Armor the land

Attend Aug. 1 Cover Crop "How To" field day about soil health and land management

“If civilization is to avoid a long decline, like the one that has blighted North Africa or the Near East for 13 centuries, society must be born again out of an economy of exploitation into an economy of conservation.”  — W.C. Lowdermilk, former Assistant Chief of Soil Conservation Service and author of “Conquest of the Land Through 7,000 Years.”

 

Armor the Land

Attend Aug. 1 Cover Crop ‘How To’ field day about soil health and land management

 

By Michael Walgrave, engineering technician,

Rock County Land Management Office and Soil and Water Conservation District

During a recent ag drainage workshop, a respected soil scientist from the University of Minnesota spoke about the importance of soil structure and organic matter for managing water and drainage in farm fields.

She apologized to the farmers in the room that the U of M and the USDA have only in the last few years recognized that conventional tillage destroys more than it helps. 

She apologized that American universities in general have overpromoted tillage and tiling as “best- management practices.” 

And she apologized that universities and USDA have overlooked soil biology in favor of chemistry-focused farming.

Our respected institutions of higher learning and the USDA haven’t given the farmer all of the information they need to make good decisions.

For me, it was good to hear that the government and the universities had finally realized and admitted their short-sightedness and were evolving their knowledge.     

I have an agribusiness degree with an emphasis in sustainability from the University of Wisconsin-River Falls, and professors never mentioned cover crops, conservation tillage, or soil health principles.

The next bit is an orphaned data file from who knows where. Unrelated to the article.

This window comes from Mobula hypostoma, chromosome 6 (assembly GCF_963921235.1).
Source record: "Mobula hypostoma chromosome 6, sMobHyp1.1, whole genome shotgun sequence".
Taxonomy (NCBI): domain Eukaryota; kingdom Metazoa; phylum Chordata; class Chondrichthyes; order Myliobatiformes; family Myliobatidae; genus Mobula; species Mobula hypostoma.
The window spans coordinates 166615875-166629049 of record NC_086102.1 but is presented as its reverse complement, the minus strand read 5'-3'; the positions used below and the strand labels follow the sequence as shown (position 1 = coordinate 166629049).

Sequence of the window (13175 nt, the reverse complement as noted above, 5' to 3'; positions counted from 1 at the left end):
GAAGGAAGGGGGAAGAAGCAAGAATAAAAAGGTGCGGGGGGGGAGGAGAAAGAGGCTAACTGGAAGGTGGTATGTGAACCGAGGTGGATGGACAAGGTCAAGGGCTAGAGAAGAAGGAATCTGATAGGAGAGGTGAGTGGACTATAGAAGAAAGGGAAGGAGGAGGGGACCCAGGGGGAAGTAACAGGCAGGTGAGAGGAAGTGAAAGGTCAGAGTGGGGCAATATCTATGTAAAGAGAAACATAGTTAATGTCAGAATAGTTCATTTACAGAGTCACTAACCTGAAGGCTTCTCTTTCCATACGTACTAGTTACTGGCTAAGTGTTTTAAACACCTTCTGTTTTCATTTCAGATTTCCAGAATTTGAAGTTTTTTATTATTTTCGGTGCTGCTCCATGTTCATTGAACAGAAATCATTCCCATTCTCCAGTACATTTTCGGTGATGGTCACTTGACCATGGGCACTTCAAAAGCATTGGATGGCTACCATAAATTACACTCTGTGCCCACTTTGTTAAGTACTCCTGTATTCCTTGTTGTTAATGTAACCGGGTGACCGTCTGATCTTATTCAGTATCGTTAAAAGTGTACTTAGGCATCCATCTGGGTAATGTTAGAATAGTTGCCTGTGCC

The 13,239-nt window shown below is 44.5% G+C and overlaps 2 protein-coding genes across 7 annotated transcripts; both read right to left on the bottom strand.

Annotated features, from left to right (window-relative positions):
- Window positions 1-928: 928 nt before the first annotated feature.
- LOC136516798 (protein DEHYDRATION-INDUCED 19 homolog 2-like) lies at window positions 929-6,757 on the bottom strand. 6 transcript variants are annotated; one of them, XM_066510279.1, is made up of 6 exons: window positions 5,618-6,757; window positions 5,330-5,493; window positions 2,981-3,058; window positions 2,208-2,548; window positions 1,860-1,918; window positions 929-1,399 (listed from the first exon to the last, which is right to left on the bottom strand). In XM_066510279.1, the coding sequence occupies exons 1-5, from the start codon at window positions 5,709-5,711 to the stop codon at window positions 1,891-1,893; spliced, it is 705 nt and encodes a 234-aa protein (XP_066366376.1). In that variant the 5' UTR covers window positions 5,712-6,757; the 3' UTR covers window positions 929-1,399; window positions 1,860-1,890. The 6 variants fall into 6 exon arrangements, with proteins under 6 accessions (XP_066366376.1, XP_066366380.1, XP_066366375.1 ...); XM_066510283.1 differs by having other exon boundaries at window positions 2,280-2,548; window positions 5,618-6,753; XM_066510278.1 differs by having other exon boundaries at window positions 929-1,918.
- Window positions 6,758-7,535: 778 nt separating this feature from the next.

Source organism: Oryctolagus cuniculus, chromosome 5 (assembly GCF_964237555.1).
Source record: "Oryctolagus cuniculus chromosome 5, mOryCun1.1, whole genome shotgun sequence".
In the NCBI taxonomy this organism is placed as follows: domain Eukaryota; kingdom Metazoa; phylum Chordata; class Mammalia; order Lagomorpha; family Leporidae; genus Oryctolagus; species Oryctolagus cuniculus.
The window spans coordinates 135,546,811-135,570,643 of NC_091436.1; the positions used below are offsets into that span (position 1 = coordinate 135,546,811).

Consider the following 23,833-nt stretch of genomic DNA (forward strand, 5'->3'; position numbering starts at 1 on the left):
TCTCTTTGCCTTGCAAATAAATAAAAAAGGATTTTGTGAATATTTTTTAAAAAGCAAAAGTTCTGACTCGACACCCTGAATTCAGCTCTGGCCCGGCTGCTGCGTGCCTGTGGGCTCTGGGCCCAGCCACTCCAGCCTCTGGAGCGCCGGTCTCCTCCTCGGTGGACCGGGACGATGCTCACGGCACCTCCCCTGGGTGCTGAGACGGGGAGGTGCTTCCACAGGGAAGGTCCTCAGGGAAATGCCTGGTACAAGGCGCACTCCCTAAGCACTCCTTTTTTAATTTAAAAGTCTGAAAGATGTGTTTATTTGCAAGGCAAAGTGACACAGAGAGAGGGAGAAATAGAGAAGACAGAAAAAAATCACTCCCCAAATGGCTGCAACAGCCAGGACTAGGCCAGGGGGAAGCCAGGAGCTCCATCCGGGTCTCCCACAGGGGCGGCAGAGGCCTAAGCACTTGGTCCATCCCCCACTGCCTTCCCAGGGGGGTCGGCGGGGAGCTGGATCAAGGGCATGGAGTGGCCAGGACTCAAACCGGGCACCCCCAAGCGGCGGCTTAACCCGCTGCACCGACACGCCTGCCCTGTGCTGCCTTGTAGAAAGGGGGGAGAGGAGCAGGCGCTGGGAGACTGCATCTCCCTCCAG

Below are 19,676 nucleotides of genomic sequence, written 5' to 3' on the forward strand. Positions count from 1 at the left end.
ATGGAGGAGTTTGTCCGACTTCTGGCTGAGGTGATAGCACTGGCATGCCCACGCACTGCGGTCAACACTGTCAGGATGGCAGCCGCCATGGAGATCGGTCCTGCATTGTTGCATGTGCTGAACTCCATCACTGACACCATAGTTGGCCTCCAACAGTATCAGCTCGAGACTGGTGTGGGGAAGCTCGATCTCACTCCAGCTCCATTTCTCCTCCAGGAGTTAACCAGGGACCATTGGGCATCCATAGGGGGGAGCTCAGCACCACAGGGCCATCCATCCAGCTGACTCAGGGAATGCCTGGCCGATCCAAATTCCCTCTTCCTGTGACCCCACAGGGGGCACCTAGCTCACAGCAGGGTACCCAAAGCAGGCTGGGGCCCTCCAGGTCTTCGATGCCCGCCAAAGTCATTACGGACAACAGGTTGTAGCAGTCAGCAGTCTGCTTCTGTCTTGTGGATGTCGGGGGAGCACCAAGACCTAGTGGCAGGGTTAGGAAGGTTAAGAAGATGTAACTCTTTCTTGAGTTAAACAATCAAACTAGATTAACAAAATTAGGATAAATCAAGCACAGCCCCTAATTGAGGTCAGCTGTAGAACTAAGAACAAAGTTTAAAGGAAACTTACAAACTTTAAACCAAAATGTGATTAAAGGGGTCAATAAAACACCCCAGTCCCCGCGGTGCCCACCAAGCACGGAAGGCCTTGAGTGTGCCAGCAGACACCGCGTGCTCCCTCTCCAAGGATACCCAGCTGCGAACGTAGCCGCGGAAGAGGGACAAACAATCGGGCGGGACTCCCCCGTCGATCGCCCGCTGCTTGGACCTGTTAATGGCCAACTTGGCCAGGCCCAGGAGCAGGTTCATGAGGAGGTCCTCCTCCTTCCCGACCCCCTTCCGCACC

Since I graduated in 2012, I’ve learned that understanding your soil is one of the most important aspects of farming, gardening, and maintaining farmland value. If you don’t know your soil and how to manage it, you will not know how to efficiently and profitably farm. 

 

Follow these five principles of soil health

So what is the best way to farm? What is the most ethical and profitable way to farm?

There are many different ways to farm, but following soil health principles is definitely the key to getting the most out of your land. 

If you follow the principles of soil health, it doesn’t matter the soil or operation you farm.  The Sustainable Farming Association has simplified soil health to five principles:

1. Keep soil covered.

2. Minimize soil disturbances.

3. Increase crop diversity.

4. Keep living roots in the soil.

5. Integrate livestock. 

This past year most of Minnesota has been hit by record rainfall, and we have experienced as many super-storm rain events in the last two decades as we have the entire 20th century. 

Wetlands help buffer against rain, but farmers had tilled and tiled away most of these holding areas by 1985. The terra-formed land has put the watersheds back to a state that didn’t exist since the last ice age. Watersheds have been transformed. 

Conventional tillage hasn’t helped us or future generations address these weather events either.  Farmers have been taught to till in order to get seed-to-soil contact and to help dry the land more quickly in the spring. 

Unfortunately, tilling destroys soil structure and the water-holding capacity of the soil.  Without good soil structure a good portion of water doesn’t make it to the tile and the water washes over the surface creating erosion and soil/nutrient loss. 

 

Attend Cover Crop

‘How To’ event Aug. 1

On Thursday, Aug. 1, the Rock County Land Management Office will host a cover crop “How To” field day event to discuss soil health and land management.

It’s from 10 a.m. to 2:30 p.m. at Tom Fick’s field at 1157 110th Avenue near Luverne. There is no cost to attend. Call 507-283-8862 with questions.

Landowners, farmers, agronomists and gardeners are strongly encouraged to attend this event to understand the new soil health campaign being promoted by the USDA. 

Soil health principles are solutions to the problems we face as an agricultural community.

Let’s protect our countryside. Let’s armor the land.

 

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